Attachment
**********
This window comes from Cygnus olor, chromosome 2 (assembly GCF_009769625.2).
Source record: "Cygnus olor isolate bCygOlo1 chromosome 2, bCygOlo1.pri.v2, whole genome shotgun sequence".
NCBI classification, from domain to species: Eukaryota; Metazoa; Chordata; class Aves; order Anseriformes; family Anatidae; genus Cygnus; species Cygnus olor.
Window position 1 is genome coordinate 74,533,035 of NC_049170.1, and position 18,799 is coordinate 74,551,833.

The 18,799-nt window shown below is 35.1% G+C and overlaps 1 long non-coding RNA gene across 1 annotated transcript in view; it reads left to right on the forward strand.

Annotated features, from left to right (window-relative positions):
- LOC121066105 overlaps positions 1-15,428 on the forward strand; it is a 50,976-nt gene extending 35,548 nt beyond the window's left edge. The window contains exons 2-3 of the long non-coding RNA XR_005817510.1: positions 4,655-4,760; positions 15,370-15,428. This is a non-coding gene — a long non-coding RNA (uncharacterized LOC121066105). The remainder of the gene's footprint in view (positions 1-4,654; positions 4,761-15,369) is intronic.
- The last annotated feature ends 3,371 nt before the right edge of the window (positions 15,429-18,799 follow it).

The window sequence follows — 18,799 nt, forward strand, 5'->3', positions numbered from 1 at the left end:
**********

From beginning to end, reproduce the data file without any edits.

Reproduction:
This window comes from Cygnus olor, chromosome 2 (assembly GCF_009769625.2).
Source record: "Cygnus olor isolate bCygOlo1 chromosome 2, bCygOlo1.pri.v2, whole genome shotgun sequence".
NCBI classification, from domain to species: Eukaryota; Metazoa; Chordata; class Aves; order Anseriformes; family Anatidae; genus Cygnus; species Cygnus olor.
Window position 1 is genome coordinate 74,533,035 of NC_049170.1, and position 18,799 is coordinate 74,551,833.

The 18,799-nt window shown below is 35.1% G+C and overlaps 1 long non-coding RNA gene across 1 annotated transcript in view; it reads left to right on the forward strand.

Annotated features, from left to right (window-relative positions):
- LOC121066105 overlaps positions 1-15,428 on the forward strand; it is a 50,976-nt gene extending 35,548 nt beyond the window's left edge. The window contains exons 2-3 of the long non-coding RNA XR_005817510.1: positions 4,655-4,760; positions 15,370-15,428. This is a non-coding gene — a long non-coding RNA (uncharacterized LOC121066105). The remainder of the gene's footprint in view (positions 1-4,654; positions 4,761-15,369) is intronic.
- The last annotated feature ends 3,371 nt before the right edge of the window (positions 15,429-18,799 follow it).

The window sequence follows — 18,799 nt, forward strand, 5'->3', positions numbered from 1 at the left end: